ACOUSTIC CHARGE TRANSPORT PRINCIPLES AND PERFORMANCE.

M. J. Hoskins, M. J. Brophy, J. M. Dallesasse, M. J. Miller, J. W. Peterson

Research output: Contribution to journalConference article

Abstract

The basic operational principles and signal processing capabilities of the acoustic charge transport (ACT) device are presented. The ACT processor is a new type of high-speed GaAs charge transfer device in which electron transport is accomplished using the traveling wave electric field of a surface acoustic wave (SAW). The inherently smooth and continuous nature of traveling wave transport yields very high transfer efficiency, large signal bandwidths, and interference-free charge detection. Experimental results are presented for an ACT delay line operating at a 360-MHz SAW frequency with a transfer efficiency in excess of 0. 99994 and a signal bandwidth of 180 MHz. The nondestructive charge sensing (NDS) principles which form the basis for multiple-tapped delay line applications are discussed, and experimental results are presented for ACT transversal filters incorporating nondestructive-charge-sensing electrode arrays.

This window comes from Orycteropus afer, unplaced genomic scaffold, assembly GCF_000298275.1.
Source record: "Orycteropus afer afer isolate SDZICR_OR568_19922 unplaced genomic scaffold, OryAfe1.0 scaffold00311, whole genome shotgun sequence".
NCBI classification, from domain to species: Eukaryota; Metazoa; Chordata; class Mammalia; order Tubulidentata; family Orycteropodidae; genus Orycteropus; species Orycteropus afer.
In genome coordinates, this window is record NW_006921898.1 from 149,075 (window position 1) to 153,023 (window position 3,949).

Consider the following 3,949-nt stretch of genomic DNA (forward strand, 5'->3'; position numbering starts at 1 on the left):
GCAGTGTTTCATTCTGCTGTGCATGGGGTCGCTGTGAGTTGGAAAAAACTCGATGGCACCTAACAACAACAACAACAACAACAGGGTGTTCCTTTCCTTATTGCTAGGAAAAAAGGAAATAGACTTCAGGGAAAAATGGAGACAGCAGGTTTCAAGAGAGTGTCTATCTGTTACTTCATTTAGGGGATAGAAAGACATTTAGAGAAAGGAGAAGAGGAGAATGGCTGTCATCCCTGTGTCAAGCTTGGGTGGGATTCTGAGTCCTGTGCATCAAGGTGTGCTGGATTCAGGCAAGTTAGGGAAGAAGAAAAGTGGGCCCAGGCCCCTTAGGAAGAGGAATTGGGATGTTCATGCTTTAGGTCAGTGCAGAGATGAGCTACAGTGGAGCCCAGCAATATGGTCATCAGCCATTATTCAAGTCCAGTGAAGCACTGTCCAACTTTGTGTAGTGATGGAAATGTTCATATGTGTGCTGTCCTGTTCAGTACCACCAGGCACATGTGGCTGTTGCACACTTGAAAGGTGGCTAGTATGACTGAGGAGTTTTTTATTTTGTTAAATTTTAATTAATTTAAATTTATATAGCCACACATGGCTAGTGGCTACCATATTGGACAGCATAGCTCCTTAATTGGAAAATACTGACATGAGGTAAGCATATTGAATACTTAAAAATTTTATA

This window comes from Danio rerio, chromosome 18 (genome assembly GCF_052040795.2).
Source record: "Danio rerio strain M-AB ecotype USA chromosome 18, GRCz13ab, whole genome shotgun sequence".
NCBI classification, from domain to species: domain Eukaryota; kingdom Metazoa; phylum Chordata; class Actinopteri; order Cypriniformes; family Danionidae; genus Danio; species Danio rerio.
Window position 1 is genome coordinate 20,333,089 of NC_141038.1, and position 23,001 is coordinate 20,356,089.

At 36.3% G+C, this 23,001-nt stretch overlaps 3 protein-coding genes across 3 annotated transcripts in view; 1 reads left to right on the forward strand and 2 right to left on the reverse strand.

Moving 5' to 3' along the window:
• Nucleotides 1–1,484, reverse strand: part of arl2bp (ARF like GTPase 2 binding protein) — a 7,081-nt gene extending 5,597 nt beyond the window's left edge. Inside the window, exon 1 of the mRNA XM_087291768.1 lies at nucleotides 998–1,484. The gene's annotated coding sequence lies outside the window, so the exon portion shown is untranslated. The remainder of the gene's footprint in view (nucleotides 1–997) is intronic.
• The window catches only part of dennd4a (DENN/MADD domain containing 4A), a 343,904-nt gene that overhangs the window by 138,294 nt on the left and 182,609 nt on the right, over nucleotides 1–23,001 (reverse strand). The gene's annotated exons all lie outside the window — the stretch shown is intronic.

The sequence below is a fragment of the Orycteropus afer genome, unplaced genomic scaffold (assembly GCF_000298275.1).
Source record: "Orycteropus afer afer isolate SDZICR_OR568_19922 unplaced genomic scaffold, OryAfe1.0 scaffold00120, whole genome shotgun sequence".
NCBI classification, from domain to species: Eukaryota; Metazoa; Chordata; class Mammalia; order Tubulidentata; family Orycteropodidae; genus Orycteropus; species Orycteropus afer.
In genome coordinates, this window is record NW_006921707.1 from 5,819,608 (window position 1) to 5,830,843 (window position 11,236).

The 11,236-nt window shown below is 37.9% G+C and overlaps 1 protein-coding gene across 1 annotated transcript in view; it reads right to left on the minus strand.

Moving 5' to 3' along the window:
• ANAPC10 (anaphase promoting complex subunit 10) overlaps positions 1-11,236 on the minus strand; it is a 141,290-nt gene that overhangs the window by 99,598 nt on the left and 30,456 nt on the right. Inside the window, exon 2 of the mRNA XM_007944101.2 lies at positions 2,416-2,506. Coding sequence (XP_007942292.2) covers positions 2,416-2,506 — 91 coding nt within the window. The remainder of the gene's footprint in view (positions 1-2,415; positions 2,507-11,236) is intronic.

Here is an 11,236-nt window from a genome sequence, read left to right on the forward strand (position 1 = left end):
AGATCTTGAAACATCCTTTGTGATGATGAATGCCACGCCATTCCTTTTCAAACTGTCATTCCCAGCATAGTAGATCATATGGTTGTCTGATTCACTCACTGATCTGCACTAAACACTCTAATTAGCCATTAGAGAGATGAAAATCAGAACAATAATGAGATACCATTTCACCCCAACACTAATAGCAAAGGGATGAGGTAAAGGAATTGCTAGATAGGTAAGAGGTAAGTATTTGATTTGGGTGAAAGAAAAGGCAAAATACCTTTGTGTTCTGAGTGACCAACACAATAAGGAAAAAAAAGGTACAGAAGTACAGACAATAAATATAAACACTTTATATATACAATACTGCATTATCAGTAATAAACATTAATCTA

Original languageEnglish (US)
Pages (from-to)285-291
Number of pages7
JournalProceedings of the Annual IEEE International Frequency Control Symposium
StatePublished - Dec 1 1986
Externally publishedYes

ASJC Scopus subject areas

  • Control and Systems Engineering
  • Electrical and Electronic Engineering

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